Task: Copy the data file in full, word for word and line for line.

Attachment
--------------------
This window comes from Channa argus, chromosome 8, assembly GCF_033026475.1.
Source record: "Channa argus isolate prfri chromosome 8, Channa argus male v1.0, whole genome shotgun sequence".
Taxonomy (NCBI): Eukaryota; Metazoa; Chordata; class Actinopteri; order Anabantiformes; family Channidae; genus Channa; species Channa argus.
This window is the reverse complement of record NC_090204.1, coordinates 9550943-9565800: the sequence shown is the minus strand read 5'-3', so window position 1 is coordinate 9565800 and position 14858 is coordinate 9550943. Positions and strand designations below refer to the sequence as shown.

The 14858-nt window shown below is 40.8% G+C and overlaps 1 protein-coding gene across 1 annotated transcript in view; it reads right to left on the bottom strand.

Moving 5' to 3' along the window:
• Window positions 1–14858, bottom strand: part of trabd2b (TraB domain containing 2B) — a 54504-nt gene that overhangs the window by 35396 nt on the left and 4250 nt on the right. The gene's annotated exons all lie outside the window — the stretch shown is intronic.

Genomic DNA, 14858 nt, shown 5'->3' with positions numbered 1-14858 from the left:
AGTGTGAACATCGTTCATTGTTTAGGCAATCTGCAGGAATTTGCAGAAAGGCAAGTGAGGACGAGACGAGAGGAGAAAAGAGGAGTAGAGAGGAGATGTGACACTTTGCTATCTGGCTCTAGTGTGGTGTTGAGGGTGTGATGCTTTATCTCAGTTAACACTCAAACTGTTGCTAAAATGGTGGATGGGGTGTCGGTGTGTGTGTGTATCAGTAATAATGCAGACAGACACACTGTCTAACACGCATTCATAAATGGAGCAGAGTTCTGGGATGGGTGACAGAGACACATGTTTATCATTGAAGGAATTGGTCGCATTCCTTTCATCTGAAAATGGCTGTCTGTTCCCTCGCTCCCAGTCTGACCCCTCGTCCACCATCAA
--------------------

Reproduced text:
This window comes from Channa argus, chromosome 8, assembly GCF_033026475.1.
Source record: "Channa argus isolate prfri chromosome 8, Channa argus male v1.0, whole genome shotgun sequence".
Taxonomy (NCBI): Eukaryota; Metazoa; Chordata; class Actinopteri; order Anabantiformes; family Channidae; genus Channa; species Channa argus.
This window is the reverse complement of record NC_090204.1, coordinates 9550943-9565800: the sequence shown is the minus strand read 5'-3', so window position 1 is coordinate 9565800 and position 14858 is coordinate 9550943. Positions and strand designations below refer to the sequence as shown.

The 14858-nt window shown below is 40.8% G+C and overlaps 1 protein-coding gene across 1 annotated transcript in view; it reads right to left on the bottom strand.

Moving 5' to 3' along the window:
• Window positions 1–14858, bottom strand: part of trabd2b (TraB domain containing 2B) — a 54504-nt gene that overhangs the window by 35396 nt on the left and 4250 nt on the right. The gene's annotated exons all lie outside the window — the stretch shown is intronic.

Genomic DNA, 14858 nt, shown 5'->3' with positions numbered 1-14858 from the left:
AGTGTGAACATCGTTCATTGTTTAGGCAATCTGCAGGAATTTGCAGAAAGGCAAGTGAGGACGAGACGAGAGGAGAAAAGAGGAGTAGAGAGGAGATGTGACACTTTGCTATCTGGCTCTAGTGTGGTGTTGAGGGTGTGATGCTTTATCTCAGTTAACACTCAAACTGTTGCTAAAATGGTGGATGGGGTGTCGGTGTGTGTGTGTATCAGTAATAATGCAGACAGACACACTGTCTAACACGCATTCATAAATGGAGCAGAGTTCTGGGATGGGTGACAGAGACACATGTTTATCATTGAAGGAATTGGTCGCATTCCTTTCATCTGAAAATGGCTGTCTGTTCCCTCGCTCCCAGTCTGACCCCTCGTCCACCATCAA